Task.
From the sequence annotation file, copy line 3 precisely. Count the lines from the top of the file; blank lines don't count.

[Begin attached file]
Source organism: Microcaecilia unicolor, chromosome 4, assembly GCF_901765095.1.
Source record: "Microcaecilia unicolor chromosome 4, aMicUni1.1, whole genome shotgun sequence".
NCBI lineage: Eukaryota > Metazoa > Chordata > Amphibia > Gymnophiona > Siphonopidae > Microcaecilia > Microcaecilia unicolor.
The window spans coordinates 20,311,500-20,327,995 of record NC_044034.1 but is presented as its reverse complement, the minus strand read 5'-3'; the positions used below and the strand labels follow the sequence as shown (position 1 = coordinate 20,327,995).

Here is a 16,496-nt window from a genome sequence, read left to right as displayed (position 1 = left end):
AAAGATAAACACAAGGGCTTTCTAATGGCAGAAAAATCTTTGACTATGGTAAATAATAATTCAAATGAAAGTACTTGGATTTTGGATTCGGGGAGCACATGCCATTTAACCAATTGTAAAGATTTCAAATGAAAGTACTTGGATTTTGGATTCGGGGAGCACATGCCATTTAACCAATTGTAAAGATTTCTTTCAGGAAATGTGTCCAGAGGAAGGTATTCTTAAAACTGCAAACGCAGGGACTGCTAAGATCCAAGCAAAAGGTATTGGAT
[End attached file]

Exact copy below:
NCBI lineage: Eukaryota > Metazoa > Chordata > Amphibia > Gymnophiona > Siphonopidae > Microcaecilia > Microcaecilia unicolor.